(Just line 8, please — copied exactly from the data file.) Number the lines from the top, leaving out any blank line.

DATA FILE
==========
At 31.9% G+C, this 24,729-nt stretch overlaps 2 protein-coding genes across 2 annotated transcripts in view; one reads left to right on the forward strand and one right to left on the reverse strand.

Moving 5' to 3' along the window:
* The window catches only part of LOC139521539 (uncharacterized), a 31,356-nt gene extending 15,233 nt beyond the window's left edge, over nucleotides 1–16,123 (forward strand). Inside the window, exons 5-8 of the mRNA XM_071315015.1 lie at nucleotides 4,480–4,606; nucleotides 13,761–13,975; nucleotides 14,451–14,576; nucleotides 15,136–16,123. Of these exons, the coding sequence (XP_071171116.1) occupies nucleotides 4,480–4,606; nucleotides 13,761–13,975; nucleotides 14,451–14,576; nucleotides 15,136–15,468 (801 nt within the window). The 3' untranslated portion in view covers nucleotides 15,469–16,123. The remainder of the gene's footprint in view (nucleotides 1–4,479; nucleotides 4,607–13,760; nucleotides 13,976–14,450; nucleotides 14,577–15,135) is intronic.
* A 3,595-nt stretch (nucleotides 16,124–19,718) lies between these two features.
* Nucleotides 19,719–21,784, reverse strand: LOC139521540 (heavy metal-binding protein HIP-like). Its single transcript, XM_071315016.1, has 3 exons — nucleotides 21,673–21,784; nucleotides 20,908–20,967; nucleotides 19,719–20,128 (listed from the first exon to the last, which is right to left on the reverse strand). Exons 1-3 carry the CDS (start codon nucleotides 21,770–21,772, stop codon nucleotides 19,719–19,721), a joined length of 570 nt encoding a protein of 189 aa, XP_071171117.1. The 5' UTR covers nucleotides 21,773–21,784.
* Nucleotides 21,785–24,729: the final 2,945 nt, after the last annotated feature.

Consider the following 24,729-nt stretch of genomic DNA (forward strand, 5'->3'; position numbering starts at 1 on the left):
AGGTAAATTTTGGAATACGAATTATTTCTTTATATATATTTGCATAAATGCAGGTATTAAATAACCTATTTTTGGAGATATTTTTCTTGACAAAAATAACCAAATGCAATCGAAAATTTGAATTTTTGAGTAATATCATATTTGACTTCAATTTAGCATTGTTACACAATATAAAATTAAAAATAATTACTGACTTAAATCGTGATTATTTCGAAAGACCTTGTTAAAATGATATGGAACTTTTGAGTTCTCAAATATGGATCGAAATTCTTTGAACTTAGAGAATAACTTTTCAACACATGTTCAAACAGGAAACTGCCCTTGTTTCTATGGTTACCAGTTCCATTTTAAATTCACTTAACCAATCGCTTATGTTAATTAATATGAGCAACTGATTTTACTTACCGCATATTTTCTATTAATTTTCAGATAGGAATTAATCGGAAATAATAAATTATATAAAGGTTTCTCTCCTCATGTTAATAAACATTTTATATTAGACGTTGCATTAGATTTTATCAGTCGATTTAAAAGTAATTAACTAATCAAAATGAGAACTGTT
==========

AGGTAAATTTTGGAATACGAATTATTTCTTTATATATATTTGCATAAATGCAGGTATTAAATAACCTATTTTTGGAGATATTTTTCTTGACAAAAATAACCAAATGCAATCGAAAATTTGAATTTTTGAGTAATATCATATTTGACTTCAATTTAGCATTGTTACACAATATAAAATTAAAAATAATTACTGACTTAAATCGTGATTATTTCGAAAGACCTTGTTAAAATGATATGGAACTTTTGAGTTCTCAAATATGGATCGAAATTCTTTGAACTTAGAGAATAACTTTTCAACACATGTTCAAACAGGAAACTGCCCTTGTTTCTATGGTTACCAGTTCCATTTTAAATTCACTTAACCAATCGCTTATGTTAATTAATATGAGCAACTGATTTTACTTACCGCATATTTTCTATTAATTTTCAGATAGGAATTAATCGGAAATAATAAATTATATAAAGGTTTCTCTCCTCATGTTAATAAACATTTTATATTAGACGTTGCATTAGATTTTATCAGTCGATTTAAAAGTAATTAACTAATCAAAATGAGAACTGTT